The most notable American military decoration, the Medal of Honor, was established during the Civil War with the first official presentation taking place on March 25, 1863 decorating six Union Army soldiers with the medal. From the Civil War on through World War II, the process of enacting, creating, managing and awarding military decorations was a process that required developing and maturing as awards manuals and official procedures and precedents were established. For military novices, online resources are quite plentiful and very useful for learning how to determine the identity of a specific decoration and it’s potential collector demand and subsequent value. Now that I have presented all of this information, it is my hope that you see the humor in the remainder of this article.

Army Achievement Medal - 1981

The Army Achievement Medal was established in 1981 and is awarded for outstanding achievement or meritorious service.

In 1961, the Navy Department established a medal to recognize individual, meritorious achievements that were not commensurate with the criteria of the Navy Commendation medal. In 1981, the Army (and Air Force) followed suit with their own achievement medals.

The design of the Army Achievement medal obverse is somewhat generic as it depicts the official U.S. Army seal along with the year the Continental Army was established (1775). The reverse of pendant simply states, “For Military Achievement.”

In a recent online auction listing, a seller listed a military decoration and titled it  “1775 medal” and listed it as an Original Period militaria Item from the Revolutionary War (1775-83). The photo of the medal showed it as a set (ribbon device, lapel pin, miniature and full sized medals) in the current-issue plastic presentation case. One could suppose that the seller simply mis-categorized the listing and perhaps, mistyped the auction title. These sorts of mistakes are quite common occurrences. However, this story doesn’t end with a simple mistake.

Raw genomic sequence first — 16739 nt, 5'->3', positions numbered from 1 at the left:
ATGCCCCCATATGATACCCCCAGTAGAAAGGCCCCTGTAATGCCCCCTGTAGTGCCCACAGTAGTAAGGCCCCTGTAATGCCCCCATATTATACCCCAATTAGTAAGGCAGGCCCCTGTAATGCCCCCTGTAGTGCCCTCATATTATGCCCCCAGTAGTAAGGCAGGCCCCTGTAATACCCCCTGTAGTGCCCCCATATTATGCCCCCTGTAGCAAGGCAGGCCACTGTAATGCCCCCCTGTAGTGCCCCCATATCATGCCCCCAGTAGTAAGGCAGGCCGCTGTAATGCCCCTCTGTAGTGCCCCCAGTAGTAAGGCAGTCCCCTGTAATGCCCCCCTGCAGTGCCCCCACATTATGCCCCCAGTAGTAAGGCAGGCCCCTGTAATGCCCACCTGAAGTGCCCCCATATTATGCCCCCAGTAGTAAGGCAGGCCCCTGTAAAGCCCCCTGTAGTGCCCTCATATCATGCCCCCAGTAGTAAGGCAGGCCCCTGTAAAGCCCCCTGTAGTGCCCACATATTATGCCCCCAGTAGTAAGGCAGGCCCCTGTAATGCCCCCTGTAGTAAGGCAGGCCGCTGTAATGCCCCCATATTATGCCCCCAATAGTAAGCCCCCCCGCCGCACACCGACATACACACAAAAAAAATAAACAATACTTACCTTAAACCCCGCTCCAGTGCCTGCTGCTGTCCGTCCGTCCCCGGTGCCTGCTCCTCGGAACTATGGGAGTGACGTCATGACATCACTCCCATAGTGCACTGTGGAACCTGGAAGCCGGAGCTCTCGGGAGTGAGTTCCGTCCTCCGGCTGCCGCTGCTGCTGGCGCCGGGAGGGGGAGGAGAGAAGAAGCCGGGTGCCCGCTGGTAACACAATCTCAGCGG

Auction Screen shot

This auction is humorous regardless if the seller believes the medal is 240 years old or simply being sarcastic (source: eBay screenshot).

Reviewing the 1775 medal auction description and price, it should become readily apparent that the seller is either out of his or her element, seeking to deceive a potential buyer or having some fun with an online auction listing. The seller states in the text, “1775 military achievement award complete set asking 200,000 worth 350.000 (sic).” Fortunately for potential buyers, the seller provided an option to buy it now for $250k, splitting the difference between the starting bid and the (stated) value.

Auction Listing Description

Either the seller thinks this medal is only worth $350 but is selling it for a mere $200k or potential buyers can save as much as $150k submitting his minimum bid (source: eBay screenshot).

Not one to make accusations as to the seller’s intentions, I choose to instead, laugh and enjoy the antics routinely experienced in the world of online auctions. For the record, if a collector is seeking to purchase an Army Achievement medal set, look to pay in the neighborhood of  $20-40.

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Posted on April 22, 2013, in Medals, Military Era, Revolutionary War, Ribbons, World War II and tagged , , , , , , , , , , . Bookmark the permalink. 2 Comments.

  1. I have the medal of the revolution war in 1775 of the United States of América, is the bigger because the little is not in the Cage.But I don’t know if is real,we found it in a big old Cage of our family.You can recommend some place in Puerto Rico to verificade it.

    • The medal isn’t a Revolutionary war medal. It is very common (it is the Army Achievement Medal) and has more sentimental value over monetary.

      My post about this was more tongue-in-cheek as the seller has no understanding of the medal and made some very broad assumptions as they listed it for $250k.